Government previews hours of secret recordings in case against young men accused of supporting ISIS


MINNEAPOLIS—Both sides in the largest trial of alleged ISIS supporters to date laid out their cases in opening statements Wednesday, previewing a trial that appears to be based on hours of secret recordings made by an FBI informant.

Three young Somali-American men in Minneapolis are accused of attempting to join and fight for the Islamic State. Abdirahman Daud, 22, Mohamed Farah, 22, and Guled Omar, 21, are facing charges of conspiracy to commit murder outside the U.S. and attempting to provide material support to a terrorist group. They were among a group of more than a dozen Somali-American friends who met to discuss ISIS and the Syrian civil war; six other young men have pled guilty to lower charges.


In front of a jury of 16 people selected this week—all white, despite hopes by families and advocates for the defendants for diverse panel—both sides made opening statements. Prosecutors argued that the three men made repeated attempts to leave Minnesota for Syria, while their defense attorneys say that they were just talking, not actually plotting to go fight.

Abdirahman Daud, Guled Omar, and Mohamed Farah, the defendants.
Associated Press

The defendants, who face potential life sentences, “tried tirelessly to travel to Syria to fight and kill for ISIS,” Assistant U.S. Attorney Andrew Winter told the jurors. “Each defendant seated here today was committed to the cause of committing jihad… and participating in the killing sprees in Syria and Iraq.”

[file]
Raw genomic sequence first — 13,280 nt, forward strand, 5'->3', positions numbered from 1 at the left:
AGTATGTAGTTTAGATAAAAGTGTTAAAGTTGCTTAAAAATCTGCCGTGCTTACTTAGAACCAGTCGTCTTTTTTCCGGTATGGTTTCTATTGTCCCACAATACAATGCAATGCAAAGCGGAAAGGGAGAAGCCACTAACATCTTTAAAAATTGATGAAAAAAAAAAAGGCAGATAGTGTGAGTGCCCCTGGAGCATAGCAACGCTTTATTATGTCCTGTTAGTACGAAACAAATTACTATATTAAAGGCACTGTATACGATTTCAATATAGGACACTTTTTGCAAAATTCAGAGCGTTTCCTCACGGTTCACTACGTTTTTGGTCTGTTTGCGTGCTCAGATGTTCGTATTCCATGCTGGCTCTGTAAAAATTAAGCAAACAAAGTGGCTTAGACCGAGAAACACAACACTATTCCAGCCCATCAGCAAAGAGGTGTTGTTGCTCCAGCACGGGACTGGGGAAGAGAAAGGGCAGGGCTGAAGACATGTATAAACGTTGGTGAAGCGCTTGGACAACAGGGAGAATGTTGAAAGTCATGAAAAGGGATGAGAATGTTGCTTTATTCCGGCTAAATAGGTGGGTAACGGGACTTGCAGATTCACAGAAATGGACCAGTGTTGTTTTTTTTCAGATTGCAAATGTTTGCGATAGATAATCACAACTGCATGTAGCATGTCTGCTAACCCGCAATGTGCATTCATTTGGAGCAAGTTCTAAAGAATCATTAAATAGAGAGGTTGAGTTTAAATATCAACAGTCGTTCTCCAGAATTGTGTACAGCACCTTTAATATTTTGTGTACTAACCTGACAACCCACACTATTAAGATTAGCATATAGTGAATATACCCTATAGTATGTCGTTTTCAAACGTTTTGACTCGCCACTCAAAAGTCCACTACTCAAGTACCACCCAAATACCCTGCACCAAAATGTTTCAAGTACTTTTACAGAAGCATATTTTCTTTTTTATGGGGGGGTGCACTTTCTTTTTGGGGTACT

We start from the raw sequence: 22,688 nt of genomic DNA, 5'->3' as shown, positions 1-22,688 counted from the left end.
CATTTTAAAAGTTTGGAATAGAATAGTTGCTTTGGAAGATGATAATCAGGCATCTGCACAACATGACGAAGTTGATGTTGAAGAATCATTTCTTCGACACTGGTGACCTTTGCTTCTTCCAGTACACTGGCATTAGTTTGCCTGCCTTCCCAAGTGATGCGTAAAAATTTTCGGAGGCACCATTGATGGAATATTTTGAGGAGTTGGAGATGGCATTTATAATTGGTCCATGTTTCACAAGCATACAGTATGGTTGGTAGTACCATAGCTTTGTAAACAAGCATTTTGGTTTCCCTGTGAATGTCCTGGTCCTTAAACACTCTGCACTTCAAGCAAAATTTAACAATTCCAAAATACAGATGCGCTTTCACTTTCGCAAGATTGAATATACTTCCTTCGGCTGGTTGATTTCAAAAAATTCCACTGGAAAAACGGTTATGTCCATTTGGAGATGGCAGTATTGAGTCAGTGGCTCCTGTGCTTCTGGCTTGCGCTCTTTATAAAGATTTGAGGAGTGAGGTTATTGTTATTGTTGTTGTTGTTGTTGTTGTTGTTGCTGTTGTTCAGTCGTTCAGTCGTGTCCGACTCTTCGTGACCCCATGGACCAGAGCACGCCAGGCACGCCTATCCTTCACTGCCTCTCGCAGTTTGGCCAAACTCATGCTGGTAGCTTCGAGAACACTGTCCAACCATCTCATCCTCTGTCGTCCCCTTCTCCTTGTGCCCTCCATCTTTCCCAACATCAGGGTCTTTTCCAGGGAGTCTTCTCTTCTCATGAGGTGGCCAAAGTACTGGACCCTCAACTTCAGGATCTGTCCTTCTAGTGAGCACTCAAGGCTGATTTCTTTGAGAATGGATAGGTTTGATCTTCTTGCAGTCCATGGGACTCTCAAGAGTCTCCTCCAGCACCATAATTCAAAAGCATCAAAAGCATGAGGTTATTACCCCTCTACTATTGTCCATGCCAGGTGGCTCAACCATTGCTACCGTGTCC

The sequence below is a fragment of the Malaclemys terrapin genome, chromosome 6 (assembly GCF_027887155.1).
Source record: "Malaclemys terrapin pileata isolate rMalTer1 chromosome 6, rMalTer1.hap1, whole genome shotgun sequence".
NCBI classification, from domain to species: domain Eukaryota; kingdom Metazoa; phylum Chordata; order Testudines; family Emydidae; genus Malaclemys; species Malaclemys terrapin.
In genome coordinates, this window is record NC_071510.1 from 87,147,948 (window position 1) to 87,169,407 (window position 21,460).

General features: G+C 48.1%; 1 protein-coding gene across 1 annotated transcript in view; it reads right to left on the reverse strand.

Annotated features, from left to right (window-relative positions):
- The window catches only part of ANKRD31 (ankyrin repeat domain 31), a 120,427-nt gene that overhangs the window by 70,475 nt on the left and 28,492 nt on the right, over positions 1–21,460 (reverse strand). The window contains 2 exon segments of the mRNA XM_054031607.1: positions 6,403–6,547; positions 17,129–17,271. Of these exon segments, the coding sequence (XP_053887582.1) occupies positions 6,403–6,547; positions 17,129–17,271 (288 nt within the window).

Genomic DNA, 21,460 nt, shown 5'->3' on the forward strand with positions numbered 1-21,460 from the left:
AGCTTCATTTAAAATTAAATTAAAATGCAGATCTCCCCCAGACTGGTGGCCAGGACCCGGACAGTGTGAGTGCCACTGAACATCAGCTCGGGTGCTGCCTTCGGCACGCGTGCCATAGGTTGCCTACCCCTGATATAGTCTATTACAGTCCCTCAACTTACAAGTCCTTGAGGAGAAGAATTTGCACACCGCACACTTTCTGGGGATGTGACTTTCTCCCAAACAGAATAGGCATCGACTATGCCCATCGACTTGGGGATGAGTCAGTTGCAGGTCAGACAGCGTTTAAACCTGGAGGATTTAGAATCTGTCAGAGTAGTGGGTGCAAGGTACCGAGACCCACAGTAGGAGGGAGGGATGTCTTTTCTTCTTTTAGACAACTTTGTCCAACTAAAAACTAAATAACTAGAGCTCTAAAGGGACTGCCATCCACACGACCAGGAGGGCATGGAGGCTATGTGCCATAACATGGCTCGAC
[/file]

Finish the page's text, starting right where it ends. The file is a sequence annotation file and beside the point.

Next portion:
The government is focusing on what prosecutors say was a set of attempts by different groups of young Somali-Americans to leave the country for Syria: in May 2014, November 2014, and April 2015. The young men, often in groups of three or four, would either fly directly to Syria from Minneapolis or first drive to New York or Mexico and then fly to Turkey. Three men did manage to travel to Syria and are believed to have joined ISIS. None of the three defendants on trial managed to leave the country, having been stopped by their families or authorities.


Winter said the defendants wanted to join ISIS after watching hundreds of promotional videos produced by the terrorist group. He played a few minutes of one of the videos, which showed ISIS fighters running around a battlefield. At one point, he said, Farah was watching the same video in the bathroom of a UPS facility where he worked.


“The defendants watched these videos, they were inspired by these videos,” Winter said. “These images formed in the minds of the defendants a clear and unmistakable view of what they would be doing in Syria.”